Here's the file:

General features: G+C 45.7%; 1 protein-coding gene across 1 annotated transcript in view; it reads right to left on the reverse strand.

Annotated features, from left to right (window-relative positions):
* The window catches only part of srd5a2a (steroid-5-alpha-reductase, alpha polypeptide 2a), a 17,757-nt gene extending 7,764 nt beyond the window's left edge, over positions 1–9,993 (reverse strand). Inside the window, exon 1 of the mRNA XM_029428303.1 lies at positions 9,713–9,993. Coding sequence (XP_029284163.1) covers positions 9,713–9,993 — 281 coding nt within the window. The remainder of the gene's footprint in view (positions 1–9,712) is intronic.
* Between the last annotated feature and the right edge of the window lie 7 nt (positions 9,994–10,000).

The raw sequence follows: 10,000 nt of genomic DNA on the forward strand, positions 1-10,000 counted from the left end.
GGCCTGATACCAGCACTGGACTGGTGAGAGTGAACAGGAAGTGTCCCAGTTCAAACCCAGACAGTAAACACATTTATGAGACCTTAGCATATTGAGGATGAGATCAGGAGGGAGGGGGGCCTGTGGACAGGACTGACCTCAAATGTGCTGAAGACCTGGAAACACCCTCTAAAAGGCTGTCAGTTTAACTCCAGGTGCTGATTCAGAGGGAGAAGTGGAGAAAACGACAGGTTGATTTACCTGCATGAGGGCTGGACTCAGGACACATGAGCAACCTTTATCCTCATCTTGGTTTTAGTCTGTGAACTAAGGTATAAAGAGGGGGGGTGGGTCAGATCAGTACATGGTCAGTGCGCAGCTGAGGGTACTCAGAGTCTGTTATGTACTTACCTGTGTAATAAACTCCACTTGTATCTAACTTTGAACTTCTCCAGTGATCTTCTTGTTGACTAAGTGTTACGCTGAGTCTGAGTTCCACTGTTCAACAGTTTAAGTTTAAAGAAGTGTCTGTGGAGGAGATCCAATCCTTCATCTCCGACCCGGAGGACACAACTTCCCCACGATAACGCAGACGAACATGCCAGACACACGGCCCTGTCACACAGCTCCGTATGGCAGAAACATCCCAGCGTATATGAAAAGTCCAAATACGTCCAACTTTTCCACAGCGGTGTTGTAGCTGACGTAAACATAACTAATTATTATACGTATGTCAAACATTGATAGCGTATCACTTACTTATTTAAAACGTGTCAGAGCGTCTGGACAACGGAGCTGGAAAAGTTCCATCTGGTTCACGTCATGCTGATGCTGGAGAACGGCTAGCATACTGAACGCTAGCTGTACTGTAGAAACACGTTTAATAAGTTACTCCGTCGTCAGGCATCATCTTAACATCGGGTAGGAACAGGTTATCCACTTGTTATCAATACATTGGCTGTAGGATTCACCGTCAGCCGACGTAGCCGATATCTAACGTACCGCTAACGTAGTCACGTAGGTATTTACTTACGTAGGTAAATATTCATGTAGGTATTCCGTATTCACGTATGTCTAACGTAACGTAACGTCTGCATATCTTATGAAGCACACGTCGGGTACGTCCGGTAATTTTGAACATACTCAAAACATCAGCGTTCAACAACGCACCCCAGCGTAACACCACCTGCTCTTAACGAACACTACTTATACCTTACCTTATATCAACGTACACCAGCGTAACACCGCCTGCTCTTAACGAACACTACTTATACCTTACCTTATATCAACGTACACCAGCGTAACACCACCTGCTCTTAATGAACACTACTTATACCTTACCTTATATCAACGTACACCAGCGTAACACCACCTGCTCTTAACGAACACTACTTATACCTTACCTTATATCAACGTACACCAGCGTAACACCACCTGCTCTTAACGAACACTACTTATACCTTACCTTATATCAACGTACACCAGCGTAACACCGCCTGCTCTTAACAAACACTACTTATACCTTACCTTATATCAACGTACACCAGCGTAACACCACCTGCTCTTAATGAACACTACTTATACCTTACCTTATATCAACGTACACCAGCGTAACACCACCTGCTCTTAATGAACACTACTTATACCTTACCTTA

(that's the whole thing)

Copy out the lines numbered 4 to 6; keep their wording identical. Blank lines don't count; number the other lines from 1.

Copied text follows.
* Between the last annotated feature and the right edge of the window lie 7 nt (positions 9,994–10,000).

The raw sequence follows: 10,000 nt of genomic DNA on the forward strand, positions 1-10,000 counted from the left end.
GGCCTGATACCAGCACTGGACTGGTGAGAGTGAACAGGAAGTGTCCCAGTTCAAACCCAGACAGTAAACACATTTATGAGACCTTAGCATATTGAGGATGAGATCAGGAGGGAGGGGGGCCTGTGGACAGGACTGACCTCAAATGTGCTGAAGACCTGGAAACACCCTCTAAAAGGCTGTCAGTTTAACTCCAGGTGCTGATTCAGAGGGAGAAGTGGAGAAAACGACAGGTTGATTTACCTGCATGAGGGCTGGACTCAGGACACATGAGCAACCTTTATCCTCATCTTGGTTTTAGTCTGTGAACTAAGGTATAAAGAGGGGGGGTGGGTCAGATCAGTACATGGTCAGTGCGCAGCTGAGGGTACTCAGAGTCTGTTATGTACTTACCTGTGTAATAAACTCCACTTGTATCTAACTTTGAACTTCTCCAGTGATCTTCTTGTTGACTAAGTGTTACGCTGAGTCTGAGTTCCACTGTTCAACAGTTTAAGTTTAAAGAAGTGTCTGTGGAGGAGATCCAATCCTTCATCTCCGACCCGGAGGACACAACTTCCCCACGATAACGCAGACGAACATGCCAGACACACGGCCCTGTCACACAGCTCCGTATGGCAGAAACATCCCAGCGTATATGAAAAGTCCAAATACGTCCAACTTTTCCACAGCGGTGTTGTAGCTGACGTAAACATAACTAATTATTATACGTATGTCAAACATTGATAGCGTATCACTTACTTATTTAAAACGTGTCAGAGCGTCTGGACAACGGAGCTGGAAAAGTTCCATCTGGTTCACGTCATGCTGATGCTGGAGAACGGCTAGCATACTGAACGCTAGCTGTACTGTAGAAACACGTTTAATAAGTTACTCCGTCGTCAGGCATCATCTTAACATCGGGTAGGAACAGGTTATCCACTTGTTATCAATACATTGGCTGTAGGATTCACCGTCAGCCGACGTAGCCGATATCTAACGTACCGCTAACGTAGTCACGTAGGTATTTACTTACGTAGGTAAATATTCATGTAGGTATTCCGTATTCACGTATGTCTAACGTAACGTAACGTCTGCATATCTTATGAAGCACACGTCGGGTACGTCCGGTAATTTTGAACATACTCAAAACATCAGCGTTCAACAACGCACCCCAGCGTAACACCACCTGCTCTTAACGAACACTACTTATACCTTACCTTATATCAACGTACACCAGCGTAACACCGCCTGCTCTTAACGAACACTACTTATACCTTACCTTATATCAACGTACACCAGCGTAACACCACCTGCTCTTAATGAACACTACTTATACCTTACCTTATATCAACGTACACCAGCGTAACACCACCTGCTCTTAACGAACACTACTTATACCTTACCTTATATCAACGTACACCAGCGTAACACCACCTGCTCTTAACGAACACTACTTATACCTTACCTTATATCAACGTACACCAGCGTAACACCGCCTGCTCTTAACAAACACTACTTATACCTTACCTTATATCAACGTACACCAGCGTAACACCACCTGCTCTTAATGAACACTACTTATACCTTACCTTATATCAACGTACACCAGCGTAACACCACCTGCTCTTAATGAACACTACTTATACCTTACCTTA